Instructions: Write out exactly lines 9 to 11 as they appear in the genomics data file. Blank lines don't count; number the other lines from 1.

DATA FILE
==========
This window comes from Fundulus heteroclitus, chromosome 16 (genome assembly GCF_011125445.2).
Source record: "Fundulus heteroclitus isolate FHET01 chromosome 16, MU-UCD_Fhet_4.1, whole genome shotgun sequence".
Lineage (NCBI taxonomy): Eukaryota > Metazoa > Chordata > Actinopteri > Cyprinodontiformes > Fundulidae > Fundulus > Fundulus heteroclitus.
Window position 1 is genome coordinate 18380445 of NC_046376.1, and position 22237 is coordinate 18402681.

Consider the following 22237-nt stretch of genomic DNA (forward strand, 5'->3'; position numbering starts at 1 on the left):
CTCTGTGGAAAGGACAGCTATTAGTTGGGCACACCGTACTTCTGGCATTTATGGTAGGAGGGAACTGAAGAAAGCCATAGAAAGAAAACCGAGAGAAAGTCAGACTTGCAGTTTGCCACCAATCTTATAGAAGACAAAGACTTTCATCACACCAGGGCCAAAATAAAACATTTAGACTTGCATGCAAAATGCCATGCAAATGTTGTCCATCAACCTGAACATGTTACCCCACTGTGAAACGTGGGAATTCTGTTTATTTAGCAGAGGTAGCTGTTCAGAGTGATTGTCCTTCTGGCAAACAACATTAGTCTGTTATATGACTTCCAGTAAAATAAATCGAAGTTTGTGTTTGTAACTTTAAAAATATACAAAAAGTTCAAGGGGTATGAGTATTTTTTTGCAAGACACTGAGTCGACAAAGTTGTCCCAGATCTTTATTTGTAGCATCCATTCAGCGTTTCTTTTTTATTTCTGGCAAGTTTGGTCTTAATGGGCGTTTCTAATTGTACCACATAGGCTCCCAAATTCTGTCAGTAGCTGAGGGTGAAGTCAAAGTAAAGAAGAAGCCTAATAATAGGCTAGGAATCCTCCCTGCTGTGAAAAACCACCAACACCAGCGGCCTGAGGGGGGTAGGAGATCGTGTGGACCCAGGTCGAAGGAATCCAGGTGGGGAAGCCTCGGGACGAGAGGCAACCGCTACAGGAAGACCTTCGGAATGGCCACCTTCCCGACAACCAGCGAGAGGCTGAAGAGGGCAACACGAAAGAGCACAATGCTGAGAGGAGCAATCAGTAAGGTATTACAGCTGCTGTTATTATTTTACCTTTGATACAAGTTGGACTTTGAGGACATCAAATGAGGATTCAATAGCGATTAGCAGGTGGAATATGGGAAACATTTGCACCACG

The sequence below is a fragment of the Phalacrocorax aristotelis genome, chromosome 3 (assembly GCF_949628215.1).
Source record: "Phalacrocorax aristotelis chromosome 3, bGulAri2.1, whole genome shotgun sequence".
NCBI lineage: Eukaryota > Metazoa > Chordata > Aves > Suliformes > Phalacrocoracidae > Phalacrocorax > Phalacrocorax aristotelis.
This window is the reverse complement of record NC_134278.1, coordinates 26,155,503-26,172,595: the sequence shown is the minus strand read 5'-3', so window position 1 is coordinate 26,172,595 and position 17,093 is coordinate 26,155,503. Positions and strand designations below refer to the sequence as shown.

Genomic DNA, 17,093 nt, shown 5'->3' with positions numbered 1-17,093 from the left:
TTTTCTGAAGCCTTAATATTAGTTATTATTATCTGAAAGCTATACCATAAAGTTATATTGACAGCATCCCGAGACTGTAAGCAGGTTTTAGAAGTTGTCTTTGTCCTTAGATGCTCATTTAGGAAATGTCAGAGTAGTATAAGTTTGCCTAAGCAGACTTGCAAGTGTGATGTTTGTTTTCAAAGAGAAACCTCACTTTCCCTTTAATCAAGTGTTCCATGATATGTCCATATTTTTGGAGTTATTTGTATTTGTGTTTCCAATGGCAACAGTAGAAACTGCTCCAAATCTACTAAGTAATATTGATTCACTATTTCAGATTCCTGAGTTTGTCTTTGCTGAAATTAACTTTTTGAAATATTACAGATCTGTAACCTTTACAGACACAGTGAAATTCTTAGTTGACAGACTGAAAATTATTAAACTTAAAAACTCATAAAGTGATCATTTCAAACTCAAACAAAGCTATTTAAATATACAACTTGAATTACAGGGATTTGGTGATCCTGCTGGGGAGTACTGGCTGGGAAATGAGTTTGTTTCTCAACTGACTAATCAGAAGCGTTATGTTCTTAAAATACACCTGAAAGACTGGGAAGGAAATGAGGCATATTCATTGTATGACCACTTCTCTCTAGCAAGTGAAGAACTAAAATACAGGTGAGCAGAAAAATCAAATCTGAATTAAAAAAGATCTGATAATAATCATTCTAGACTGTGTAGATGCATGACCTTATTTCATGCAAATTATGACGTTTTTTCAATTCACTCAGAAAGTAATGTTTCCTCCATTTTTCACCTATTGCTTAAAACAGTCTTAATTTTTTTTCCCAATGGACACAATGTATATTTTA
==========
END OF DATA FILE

NCBI lineage: Eukaryota > Metazoa > Chordata > Aves > Suliformes > Phalacrocoracidae > Phalacrocorax > Phalacrocorax aristotelis.
This window is the reverse complement of record NC_134278.1, coordinates 26,155,503-26,172,595: the sequence shown is the minus strand read 5'-3', so window position 1 is coordinate 26,172,595 and position 17,093 is coordinate 26,155,503. Positions and strand designations below refer to the sequence as shown.

Genomic DNA, 17,093 nt, shown 5'->3' with positions numbered 1-17,093 from the left: